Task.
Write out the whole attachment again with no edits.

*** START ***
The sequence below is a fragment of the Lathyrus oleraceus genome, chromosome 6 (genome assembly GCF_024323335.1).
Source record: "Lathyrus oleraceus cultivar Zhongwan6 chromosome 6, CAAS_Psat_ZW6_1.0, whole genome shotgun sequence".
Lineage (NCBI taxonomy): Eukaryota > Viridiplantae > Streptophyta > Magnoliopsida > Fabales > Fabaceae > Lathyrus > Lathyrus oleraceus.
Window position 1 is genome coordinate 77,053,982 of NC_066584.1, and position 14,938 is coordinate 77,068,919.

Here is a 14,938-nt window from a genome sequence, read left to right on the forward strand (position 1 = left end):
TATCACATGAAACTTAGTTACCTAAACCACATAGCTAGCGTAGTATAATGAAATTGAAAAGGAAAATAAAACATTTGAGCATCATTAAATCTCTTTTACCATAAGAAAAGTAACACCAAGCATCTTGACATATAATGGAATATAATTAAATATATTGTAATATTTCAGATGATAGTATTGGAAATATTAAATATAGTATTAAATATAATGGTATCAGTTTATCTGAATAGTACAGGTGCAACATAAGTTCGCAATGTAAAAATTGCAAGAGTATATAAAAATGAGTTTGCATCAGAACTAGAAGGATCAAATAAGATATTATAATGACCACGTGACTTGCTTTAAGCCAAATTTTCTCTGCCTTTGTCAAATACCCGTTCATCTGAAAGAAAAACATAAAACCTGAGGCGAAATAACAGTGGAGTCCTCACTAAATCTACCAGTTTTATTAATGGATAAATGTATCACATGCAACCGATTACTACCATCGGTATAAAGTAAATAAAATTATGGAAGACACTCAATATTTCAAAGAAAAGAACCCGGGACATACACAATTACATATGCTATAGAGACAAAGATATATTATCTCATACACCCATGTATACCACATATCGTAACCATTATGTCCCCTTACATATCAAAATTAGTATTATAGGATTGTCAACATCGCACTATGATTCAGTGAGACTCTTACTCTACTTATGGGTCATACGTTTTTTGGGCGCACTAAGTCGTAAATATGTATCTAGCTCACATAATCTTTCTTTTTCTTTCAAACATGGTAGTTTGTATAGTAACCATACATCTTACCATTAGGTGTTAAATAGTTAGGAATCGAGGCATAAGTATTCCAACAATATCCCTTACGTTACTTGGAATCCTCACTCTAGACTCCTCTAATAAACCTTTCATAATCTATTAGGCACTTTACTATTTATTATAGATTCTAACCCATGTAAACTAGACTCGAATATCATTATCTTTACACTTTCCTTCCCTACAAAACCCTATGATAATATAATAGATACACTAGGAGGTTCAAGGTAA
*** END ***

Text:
The sequence below is a fragment of the Lathyrus oleraceus genome, chromosome 6 (genome assembly GCF_024323335.1).
Source record: "Lathyrus oleraceus cultivar Zhongwan6 chromosome 6, CAAS_Psat_ZW6_1.0, whole genome shotgun sequence".
Lineage (NCBI taxonomy): Eukaryota > Viridiplantae > Streptophyta > Magnoliopsida > Fabales > Fabaceae > Lathyrus > Lathyrus oleraceus.
Window position 1 is genome coordinate 77,053,982 of NC_066584.1, and position 14,938 is coordinate 77,068,919.

Here is a 14,938-nt window from a genome sequence, read left to right on the forward strand (position 1 = left end):
TATCACATGAAACTTAGTTACCTAAACCACATAGCTAGCGTAGTATAATGAAATTGAAAAGGAAAATAAAACATTTGAGCATCATTAAATCTCTTTTACCATAAGAAAAGTAACACCAAGCATCTTGACATATAATGGAATATAATTAAATATATTGTAATATTTCAGATGATAGTATTGGAAATATTAAATATAGTATTAAATATAATGGTATCAGTTTATCTGAATAGTACAGGTGCAACATAAGTTCGCAATGTAAAAATTGCAAGAGTATATAAAAATGAGTTTGCATCAGAACTAGAAGGATCAAATAAGATATTATAATGACCACGTGACTTGCTTTAAGCCAAATTTTCTCTGCCTTTGTCAAATACCCGTTCATCTGAAAGAAAAACATAAAACCTGAGGCGAAATAACAGTGGAGTCCTCACTAAATCTACCAGTTTTATTAATGGATAAATGTATCACATGCAACCGATTACTACCATCGGTATAAAGTAAATAAAATTATGGAAGACACTCAATATTTCAAAGAAAAGAACCCGGGACATACACAATTACATATGCTATAGAGACAAAGATATATTATCTCATACACCCATGTATACCACATATCGTAACCATTATGTCCCCTTACATATCAAAATTAGTATTATAGGATTGTCAACATCGCACTATGATTCAGTGAGACTCTTACTCTACTTATGGGTCATACGTTTTTTGGGCGCACTAAGTCGTAAATATGTATCTAGCTCACATAATCTTTCTTTTTCTTTCAAACATGGTAGTTTGTATAGTAACCATACATCTTACCATTAGGTGTTAAATAGTTAGGAATCGAGGCATAAGTATTCCAACAATATCCCTTACGTTACTTGGAATCCTCACTCTAGACTCCTCTAATAAACCTTTCATAATCTATTAGGCACTTTACTATTTATTATAGATTCTAACCCATGTAAACTAGACTCGAATATCATTATCTTTACACTTTCCTTCCCTACAAAACCCTATGATAATATAATAGATACACTAGGAGGTTCAAGGTAA